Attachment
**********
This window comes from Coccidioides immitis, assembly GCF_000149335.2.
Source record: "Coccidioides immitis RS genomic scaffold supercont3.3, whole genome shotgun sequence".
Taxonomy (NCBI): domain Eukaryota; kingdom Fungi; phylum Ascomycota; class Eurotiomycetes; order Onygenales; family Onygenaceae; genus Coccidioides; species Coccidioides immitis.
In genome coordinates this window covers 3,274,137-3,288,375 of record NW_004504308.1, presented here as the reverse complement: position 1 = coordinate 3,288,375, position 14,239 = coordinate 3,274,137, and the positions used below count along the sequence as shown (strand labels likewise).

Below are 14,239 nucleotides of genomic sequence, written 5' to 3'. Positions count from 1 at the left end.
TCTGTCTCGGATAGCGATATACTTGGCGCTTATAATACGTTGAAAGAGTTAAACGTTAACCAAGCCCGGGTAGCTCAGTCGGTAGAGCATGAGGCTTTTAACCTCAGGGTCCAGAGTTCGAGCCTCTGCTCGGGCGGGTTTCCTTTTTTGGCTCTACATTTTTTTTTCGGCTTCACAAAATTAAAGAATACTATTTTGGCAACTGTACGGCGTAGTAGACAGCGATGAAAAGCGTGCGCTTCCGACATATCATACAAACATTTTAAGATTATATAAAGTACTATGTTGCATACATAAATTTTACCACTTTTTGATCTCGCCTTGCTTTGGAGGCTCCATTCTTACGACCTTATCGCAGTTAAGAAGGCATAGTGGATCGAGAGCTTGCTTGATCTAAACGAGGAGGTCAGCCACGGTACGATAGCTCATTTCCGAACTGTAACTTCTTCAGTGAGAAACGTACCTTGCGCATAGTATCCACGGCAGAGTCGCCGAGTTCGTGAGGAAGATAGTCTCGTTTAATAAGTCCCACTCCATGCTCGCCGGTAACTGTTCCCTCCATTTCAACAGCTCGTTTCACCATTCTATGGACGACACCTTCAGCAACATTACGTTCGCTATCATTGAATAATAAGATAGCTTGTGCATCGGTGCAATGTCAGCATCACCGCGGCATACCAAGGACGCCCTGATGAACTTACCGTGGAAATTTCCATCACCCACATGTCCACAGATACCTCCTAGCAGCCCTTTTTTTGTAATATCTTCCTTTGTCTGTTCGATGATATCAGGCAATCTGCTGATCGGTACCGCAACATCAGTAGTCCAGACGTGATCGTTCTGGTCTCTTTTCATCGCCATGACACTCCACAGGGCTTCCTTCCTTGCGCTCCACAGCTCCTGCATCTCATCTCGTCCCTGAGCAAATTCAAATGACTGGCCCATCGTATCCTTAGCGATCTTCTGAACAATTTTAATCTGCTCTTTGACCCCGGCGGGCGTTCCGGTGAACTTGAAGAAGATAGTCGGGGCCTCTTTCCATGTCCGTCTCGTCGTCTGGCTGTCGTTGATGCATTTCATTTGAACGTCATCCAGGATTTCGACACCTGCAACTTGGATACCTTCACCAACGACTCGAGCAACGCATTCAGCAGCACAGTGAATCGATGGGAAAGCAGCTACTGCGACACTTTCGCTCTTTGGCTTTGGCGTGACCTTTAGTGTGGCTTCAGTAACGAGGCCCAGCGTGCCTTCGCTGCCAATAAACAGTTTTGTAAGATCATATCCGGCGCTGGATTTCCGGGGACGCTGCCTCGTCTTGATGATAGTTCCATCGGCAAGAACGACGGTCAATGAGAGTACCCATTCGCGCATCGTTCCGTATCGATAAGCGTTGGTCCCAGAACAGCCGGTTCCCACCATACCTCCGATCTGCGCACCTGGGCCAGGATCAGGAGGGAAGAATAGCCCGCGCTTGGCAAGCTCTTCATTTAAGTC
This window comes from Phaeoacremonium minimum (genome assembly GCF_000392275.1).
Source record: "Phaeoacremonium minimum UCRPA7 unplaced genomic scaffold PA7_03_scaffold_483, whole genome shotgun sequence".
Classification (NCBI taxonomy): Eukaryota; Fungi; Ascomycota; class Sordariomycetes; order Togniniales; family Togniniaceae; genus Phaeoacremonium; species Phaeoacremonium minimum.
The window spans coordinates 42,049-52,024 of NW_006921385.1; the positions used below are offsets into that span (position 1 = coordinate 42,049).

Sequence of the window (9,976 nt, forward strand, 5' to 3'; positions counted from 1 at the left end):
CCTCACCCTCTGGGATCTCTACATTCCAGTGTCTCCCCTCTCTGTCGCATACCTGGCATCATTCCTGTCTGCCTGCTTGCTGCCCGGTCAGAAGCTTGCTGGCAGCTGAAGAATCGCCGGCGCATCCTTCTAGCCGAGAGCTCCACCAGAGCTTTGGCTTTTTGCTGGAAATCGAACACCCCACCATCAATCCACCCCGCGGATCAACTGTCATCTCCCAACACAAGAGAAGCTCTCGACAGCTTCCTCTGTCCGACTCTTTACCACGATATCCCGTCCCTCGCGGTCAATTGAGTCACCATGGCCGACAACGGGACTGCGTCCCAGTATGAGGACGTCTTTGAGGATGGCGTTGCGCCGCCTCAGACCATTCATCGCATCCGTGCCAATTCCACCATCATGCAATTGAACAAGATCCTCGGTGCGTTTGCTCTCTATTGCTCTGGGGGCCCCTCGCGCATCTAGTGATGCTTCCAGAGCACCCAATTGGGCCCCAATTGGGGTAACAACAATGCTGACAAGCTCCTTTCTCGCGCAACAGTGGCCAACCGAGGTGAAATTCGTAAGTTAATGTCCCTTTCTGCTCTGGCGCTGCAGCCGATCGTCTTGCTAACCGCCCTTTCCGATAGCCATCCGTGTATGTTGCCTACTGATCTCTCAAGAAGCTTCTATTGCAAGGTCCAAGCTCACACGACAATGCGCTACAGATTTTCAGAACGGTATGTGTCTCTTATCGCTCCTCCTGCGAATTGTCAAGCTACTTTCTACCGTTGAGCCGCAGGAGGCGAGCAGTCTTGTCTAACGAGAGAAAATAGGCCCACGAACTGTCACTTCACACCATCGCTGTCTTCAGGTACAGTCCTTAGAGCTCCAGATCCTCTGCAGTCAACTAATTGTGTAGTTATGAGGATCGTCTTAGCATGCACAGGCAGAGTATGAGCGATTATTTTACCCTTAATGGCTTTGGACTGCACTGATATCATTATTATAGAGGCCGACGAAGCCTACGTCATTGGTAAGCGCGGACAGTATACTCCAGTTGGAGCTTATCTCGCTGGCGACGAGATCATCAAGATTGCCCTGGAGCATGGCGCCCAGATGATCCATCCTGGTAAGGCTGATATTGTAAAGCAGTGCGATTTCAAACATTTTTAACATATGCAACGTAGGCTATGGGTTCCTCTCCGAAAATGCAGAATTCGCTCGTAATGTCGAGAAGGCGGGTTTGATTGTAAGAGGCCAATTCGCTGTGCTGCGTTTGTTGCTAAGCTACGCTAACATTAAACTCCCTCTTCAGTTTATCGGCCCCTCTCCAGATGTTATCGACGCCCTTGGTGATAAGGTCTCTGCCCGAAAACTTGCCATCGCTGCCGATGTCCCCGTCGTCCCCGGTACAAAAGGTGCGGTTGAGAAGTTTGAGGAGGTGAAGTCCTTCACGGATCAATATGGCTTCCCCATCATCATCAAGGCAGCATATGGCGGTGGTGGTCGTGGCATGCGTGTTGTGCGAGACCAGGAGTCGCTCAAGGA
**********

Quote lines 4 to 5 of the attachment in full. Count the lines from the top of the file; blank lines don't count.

In genome coordinates this window covers 3,274,137-3,288,375 of record NW_004504308.1, presented here as the reverse complement: position 1 = coordinate 3,288,375, position 14,239 = coordinate 3,274,137, and the positions used below count along the sequence as shown (strand labels likewise).

Below are 14,239 nucleotides of genomic sequence, written 5' to 3'. Positions count from 1 at the left end.